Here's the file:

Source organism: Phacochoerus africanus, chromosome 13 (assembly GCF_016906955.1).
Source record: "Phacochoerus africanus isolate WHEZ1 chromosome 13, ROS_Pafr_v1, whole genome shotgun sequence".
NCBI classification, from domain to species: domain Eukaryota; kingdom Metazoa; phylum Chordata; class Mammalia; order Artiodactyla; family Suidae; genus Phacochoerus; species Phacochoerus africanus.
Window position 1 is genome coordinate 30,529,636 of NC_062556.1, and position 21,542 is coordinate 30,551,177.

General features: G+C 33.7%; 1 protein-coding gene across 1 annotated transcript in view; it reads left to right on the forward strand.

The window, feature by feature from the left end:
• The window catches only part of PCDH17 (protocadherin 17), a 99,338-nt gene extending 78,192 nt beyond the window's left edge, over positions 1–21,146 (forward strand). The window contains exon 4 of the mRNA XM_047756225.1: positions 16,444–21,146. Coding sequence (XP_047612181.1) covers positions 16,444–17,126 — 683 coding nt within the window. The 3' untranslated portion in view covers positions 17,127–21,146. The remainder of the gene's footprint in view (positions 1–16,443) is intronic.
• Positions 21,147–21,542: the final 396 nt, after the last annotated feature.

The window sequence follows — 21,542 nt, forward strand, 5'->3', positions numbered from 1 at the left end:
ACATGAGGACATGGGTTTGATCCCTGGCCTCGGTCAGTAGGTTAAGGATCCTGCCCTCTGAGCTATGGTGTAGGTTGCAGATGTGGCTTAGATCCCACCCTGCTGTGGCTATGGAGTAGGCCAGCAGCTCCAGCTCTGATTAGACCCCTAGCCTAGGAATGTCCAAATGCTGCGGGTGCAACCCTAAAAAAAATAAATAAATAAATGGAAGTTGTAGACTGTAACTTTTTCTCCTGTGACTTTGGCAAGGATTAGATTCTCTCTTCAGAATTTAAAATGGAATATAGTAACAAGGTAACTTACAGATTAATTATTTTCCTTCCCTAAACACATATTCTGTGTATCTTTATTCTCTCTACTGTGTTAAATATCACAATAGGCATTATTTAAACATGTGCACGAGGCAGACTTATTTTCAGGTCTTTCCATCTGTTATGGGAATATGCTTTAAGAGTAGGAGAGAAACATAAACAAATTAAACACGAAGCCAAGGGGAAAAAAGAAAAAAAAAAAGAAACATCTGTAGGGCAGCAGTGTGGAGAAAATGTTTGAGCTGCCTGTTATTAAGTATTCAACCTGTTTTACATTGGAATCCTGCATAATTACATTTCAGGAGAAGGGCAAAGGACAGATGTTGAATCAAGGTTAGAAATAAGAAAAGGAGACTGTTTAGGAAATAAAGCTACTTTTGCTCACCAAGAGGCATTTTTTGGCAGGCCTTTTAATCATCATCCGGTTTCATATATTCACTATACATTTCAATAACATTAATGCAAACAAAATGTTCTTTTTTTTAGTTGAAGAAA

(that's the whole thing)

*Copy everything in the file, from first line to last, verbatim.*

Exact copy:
Source organism: Phacochoerus africanus, chromosome 13 (assembly GCF_016906955.1).
Source record: "Phacochoerus africanus isolate WHEZ1 chromosome 13, ROS_Pafr_v1, whole genome shotgun sequence".
NCBI classification, from domain to species: domain Eukaryota; kingdom Metazoa; phylum Chordata; class Mammalia; order Artiodactyla; family Suidae; genus Phacochoerus; species Phacochoerus africanus.
Window position 1 is genome coordinate 30,529,636 of NC_062556.1, and position 21,542 is coordinate 30,551,177.

General features: G+C 33.7%; 1 protein-coding gene across 1 annotated transcript in view; it reads left to right on the forward strand.

The window, feature by feature from the left end:
• The window catches only part of PCDH17 (protocadherin 17), a 99,338-nt gene extending 78,192 nt beyond the window's left edge, over positions 1–21,146 (forward strand). The window contains exon 4 of the mRNA XM_047756225.1: positions 16,444–21,146. Coding sequence (XP_047612181.1) covers positions 16,444–17,126 — 683 coding nt within the window. The 3' untranslated portion in view covers positions 17,127–21,146. The remainder of the gene's footprint in view (positions 1–16,443) is intronic.
• Positions 21,147–21,542: the final 396 nt, after the last annotated feature.

The window sequence follows — 21,542 nt, forward strand, 5'->3', positions numbered from 1 at the left end:
ACATGAGGACATGGGTTTGATCCCTGGCCTCGGTCAGTAGGTTAAGGATCCTGCCCTCTGAGCTATGGTGTAGGTTGCAGATGTGGCTTAGATCCCACCCTGCTGTGGCTATGGAGTAGGCCAGCAGCTCCAGCTCTGATTAGACCCCTAGCCTAGGAATGTCCAAATGCTGCGGGTGCAACCCTAAAAAAAATAAATAAATAAATGGAAGTTGTAGACTGTAACTTTTTCTCCTGTGACTTTGGCAAGGATTAGATTCTCTCTTCAGAATTTAAAATGGAATATAGTAACAAGGTAACTTACAGATTAATTATTTTCCTTCCCTAAACACATATTCTGTGTATCTTTATTCTCTCTACTGTGTTAAATATCACAATAGGCATTATTTAAACATGTGCACGAGGCAGACTTATTTTCAGGTCTTTCCATCTGTTATGGGAATATGCTTTAAGAGTAGGAGAGAAACATAAACAAATTAAACACGAAGCCAAGGGGAAAAAAGAAAAAAAAAAAGAAACATCTGTAGGGCAGCAGTGTGGAGAAAATGTTTGAGCTGCCTGTTATTAAGTATTCAACCTGTTTTACATTGGAATCCTGCATAATTACATTTCAGGAGAAGGGCAAAGGACAGATGTTGAATCAAGGTTAGAAATAAGAAAAGGAGACTGTTTAGGAAATAAAGCTACTTTTGCTCACCAAGAGGCATTTTTTGGCAGGCCTTTTAATCATCATCCGGTTTCATATATTCACTATACATTTCAATAACATTAATGCAAACAAAATGTTCTTTTTTTTAGTTGAAGAAA